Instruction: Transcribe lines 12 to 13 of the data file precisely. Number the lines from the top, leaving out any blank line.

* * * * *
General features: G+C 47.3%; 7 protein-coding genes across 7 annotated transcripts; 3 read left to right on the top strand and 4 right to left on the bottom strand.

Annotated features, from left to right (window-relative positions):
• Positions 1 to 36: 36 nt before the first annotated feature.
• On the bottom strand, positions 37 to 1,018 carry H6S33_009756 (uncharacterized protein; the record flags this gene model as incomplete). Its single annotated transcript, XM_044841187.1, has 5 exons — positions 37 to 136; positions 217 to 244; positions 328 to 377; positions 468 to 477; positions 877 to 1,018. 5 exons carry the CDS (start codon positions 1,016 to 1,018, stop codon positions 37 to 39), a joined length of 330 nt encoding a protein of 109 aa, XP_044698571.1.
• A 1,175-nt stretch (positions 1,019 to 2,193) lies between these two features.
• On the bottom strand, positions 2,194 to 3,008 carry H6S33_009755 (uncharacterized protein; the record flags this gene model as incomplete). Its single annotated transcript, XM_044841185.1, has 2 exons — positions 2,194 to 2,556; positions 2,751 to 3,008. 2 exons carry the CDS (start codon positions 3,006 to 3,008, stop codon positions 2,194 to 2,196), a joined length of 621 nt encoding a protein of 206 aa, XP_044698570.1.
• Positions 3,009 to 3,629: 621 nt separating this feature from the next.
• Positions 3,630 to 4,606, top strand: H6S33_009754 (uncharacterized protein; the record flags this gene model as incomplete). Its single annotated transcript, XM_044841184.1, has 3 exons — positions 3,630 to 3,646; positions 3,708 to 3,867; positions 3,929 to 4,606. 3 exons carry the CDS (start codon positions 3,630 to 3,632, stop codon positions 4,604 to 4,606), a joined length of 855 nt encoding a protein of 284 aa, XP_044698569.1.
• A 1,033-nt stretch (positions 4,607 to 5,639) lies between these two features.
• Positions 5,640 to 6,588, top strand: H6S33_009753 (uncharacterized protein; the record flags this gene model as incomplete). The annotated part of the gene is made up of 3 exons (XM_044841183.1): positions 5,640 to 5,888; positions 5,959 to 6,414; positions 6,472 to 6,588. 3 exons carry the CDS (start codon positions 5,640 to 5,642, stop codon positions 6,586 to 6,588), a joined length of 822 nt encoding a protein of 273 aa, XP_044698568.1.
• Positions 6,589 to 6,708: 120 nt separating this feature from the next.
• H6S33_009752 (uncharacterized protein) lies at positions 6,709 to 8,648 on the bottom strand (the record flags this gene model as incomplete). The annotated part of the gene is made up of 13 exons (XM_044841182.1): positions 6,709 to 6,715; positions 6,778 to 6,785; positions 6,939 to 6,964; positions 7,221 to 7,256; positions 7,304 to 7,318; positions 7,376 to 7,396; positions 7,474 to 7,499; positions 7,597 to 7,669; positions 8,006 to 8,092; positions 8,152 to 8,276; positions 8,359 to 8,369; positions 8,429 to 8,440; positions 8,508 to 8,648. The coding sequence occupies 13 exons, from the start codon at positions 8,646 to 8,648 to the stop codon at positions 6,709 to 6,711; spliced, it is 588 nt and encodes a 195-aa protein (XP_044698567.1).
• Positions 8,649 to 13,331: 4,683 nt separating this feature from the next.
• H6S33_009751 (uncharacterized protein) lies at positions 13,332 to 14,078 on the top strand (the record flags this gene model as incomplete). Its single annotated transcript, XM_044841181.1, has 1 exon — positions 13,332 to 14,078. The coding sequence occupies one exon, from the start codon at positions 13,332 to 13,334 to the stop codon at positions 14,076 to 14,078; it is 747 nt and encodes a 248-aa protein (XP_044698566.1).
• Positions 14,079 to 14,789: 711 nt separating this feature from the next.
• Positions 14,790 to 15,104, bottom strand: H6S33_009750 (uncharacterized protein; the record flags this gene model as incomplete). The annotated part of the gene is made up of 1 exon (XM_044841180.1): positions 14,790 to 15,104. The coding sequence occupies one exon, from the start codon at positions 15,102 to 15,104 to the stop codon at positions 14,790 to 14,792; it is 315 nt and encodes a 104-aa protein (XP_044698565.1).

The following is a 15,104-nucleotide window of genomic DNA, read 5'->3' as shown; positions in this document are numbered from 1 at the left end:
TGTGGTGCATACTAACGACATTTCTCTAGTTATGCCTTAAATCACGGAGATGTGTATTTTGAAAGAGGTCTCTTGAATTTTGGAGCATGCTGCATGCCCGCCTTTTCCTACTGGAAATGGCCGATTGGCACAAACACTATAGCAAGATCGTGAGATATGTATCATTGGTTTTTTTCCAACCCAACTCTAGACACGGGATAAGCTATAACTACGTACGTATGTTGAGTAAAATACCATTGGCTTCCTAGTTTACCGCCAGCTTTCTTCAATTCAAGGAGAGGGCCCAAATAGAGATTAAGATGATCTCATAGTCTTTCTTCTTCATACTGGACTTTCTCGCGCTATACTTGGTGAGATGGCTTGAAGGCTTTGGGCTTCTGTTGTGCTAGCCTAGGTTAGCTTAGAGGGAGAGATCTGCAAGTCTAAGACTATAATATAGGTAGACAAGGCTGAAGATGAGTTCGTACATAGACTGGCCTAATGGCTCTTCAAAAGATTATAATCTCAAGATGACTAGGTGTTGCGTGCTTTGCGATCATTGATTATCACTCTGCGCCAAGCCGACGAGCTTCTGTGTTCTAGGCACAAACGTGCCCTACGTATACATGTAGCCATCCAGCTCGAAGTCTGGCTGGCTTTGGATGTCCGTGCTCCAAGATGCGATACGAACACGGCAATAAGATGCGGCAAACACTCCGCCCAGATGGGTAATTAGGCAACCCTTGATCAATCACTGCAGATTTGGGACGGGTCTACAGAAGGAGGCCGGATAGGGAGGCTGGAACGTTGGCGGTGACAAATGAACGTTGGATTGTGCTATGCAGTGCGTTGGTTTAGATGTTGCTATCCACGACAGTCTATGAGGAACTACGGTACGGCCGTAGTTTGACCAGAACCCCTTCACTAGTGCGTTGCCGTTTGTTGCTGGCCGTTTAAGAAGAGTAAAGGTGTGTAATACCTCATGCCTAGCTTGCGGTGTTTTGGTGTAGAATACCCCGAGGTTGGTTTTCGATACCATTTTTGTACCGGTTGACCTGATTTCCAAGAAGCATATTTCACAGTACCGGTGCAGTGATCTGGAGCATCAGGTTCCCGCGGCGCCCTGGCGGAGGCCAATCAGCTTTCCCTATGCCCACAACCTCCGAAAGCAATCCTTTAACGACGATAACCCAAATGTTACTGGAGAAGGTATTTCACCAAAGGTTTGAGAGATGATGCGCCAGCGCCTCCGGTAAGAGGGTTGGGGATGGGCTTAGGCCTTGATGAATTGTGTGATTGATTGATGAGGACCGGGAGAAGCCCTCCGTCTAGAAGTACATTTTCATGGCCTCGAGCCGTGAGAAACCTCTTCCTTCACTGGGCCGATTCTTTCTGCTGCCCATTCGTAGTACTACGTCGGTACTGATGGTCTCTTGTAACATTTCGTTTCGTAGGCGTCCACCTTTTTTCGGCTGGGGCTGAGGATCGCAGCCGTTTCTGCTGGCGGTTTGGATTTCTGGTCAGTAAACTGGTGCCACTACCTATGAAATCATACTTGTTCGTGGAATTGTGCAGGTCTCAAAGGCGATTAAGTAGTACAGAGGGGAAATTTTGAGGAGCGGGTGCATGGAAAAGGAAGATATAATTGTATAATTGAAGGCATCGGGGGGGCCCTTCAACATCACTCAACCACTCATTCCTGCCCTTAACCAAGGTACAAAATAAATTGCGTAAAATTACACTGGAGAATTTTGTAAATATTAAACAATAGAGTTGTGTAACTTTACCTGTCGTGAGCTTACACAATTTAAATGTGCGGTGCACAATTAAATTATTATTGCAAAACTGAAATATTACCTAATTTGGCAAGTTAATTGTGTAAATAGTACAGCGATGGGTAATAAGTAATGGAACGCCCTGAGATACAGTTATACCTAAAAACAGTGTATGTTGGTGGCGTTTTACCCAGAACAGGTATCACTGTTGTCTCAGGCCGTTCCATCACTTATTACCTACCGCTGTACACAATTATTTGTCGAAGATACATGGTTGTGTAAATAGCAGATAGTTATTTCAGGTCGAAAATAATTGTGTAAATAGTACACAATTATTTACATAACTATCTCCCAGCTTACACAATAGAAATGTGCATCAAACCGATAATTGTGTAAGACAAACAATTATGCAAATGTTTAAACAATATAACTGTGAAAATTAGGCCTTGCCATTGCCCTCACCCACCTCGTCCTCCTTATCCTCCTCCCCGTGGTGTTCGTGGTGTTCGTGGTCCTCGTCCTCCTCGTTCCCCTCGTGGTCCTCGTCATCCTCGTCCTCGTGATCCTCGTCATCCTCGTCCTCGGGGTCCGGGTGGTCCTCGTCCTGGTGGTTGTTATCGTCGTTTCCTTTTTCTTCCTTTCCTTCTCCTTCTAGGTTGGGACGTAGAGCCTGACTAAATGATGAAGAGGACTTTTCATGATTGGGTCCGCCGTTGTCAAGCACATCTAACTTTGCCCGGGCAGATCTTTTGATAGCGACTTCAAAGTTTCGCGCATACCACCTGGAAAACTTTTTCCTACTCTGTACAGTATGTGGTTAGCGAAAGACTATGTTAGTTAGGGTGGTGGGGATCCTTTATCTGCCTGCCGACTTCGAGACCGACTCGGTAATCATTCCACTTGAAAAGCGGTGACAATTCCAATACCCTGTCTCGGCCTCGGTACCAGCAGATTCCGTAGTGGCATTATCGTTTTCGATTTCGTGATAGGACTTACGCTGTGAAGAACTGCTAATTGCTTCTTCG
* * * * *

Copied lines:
• H6S33_009752 (uncharacterized protein) lies at positions 6,709 to 8,648 on the bottom strand (the record flags this gene model as incomplete). The annotated part of the gene is made up of 13 exons (XM_044841182.1): positions 6,709 to 6,715; positions 6,778 to 6,785; positions 6,939 to 6,964; positions 7,221 to 7,256; positions 7,304 to 7,318; positions 7,376 to 7,396; positions 7,474 to 7,499; positions 7,597 to 7,669; positions 8,006 to 8,092; positions 8,152 to 8,276; positions 8,359 to 8,369; positions 8,429 to 8,440; positions 8,508 to 8,648. The coding sequence occupies 13 exons, from the start codon at positions 8,646 to 8,648 to the stop codon at positions 6,709 to 6,711; spliced, it is 588 nt and encodes a 195-aa protein (XP_044698567.1).
• Positions 8,649 to 13,331: 4,683 nt separating this feature from the next.